Last week I received a call from an HOA in Downtown San Diego looking for a locksmith to extract a broken key. They described that a new staff member was entering the building's main electrical room but the key broke inside the lock cylinder. Now they needed someone to remove the broken key from inside the lock cylinder. Once I arrived, I was able to extract the broken key, but that's not really the point of this short story... After a broken key is extracted from a lock, the lock needs to be carefully examined for proper operation. Key's don't usually just break on their own. It is easy to immediately blame the person who broke the key and forget to question if there was an issue with the lock that contributed to this.
When I examined the lock for proper operation, I immediately noticed that the latch was not retracting smoothly with the key. Pressing the panic bar operated the latch well, but the key would only retract the latch about 85% of the travel. Trying to retract the last 15% took enormous force on the key. Obviously something was wrong with the lock or the installation. In this case, it turned out that the previous locksmith or original lock installer did not notice that the cylinder tailpiece was too long. When the panic bar was properly tightened, the tailpiece put a load on the lock mechanism and created a large amount of resistance. After the tailpiece was shortened by about 1/4 inch, the lock started functioning properly and allowed proper tightening of the panic bar assembly to the door.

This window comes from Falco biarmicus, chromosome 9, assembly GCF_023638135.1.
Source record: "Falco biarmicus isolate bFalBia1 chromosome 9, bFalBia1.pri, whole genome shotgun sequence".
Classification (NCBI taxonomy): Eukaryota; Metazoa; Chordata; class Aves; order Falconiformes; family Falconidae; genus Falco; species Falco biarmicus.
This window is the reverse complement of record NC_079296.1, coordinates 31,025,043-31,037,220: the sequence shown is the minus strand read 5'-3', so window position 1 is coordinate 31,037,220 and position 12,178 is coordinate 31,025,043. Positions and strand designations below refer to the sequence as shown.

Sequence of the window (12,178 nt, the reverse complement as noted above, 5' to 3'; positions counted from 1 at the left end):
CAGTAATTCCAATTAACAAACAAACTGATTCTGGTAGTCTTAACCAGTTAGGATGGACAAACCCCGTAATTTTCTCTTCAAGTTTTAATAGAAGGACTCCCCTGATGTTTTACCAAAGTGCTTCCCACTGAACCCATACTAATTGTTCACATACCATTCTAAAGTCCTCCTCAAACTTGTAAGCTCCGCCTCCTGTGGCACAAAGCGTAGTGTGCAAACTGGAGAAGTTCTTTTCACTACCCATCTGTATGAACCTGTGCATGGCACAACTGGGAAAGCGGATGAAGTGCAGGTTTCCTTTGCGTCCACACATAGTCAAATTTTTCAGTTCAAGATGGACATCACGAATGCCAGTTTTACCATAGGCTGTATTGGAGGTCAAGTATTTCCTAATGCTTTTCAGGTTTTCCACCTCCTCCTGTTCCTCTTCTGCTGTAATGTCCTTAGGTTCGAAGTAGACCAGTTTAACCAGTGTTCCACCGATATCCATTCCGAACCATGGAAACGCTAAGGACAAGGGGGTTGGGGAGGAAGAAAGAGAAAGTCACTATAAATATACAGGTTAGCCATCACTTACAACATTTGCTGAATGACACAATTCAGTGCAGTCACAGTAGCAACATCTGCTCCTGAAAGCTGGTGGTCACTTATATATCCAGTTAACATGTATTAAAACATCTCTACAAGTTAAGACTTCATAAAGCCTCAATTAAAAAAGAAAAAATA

The moral of the story is that when you are choosing a locksmith, make sure you choose a conscientious and technically competent one such as Lock-IQ. If I had just extracted the broken key and walked away from the job like many locksmiths would have done, this particular customer would have eventually had another broken key incident. It is imperative that a locksmith does a simple "root cause analysis" after performing a broken key extraction.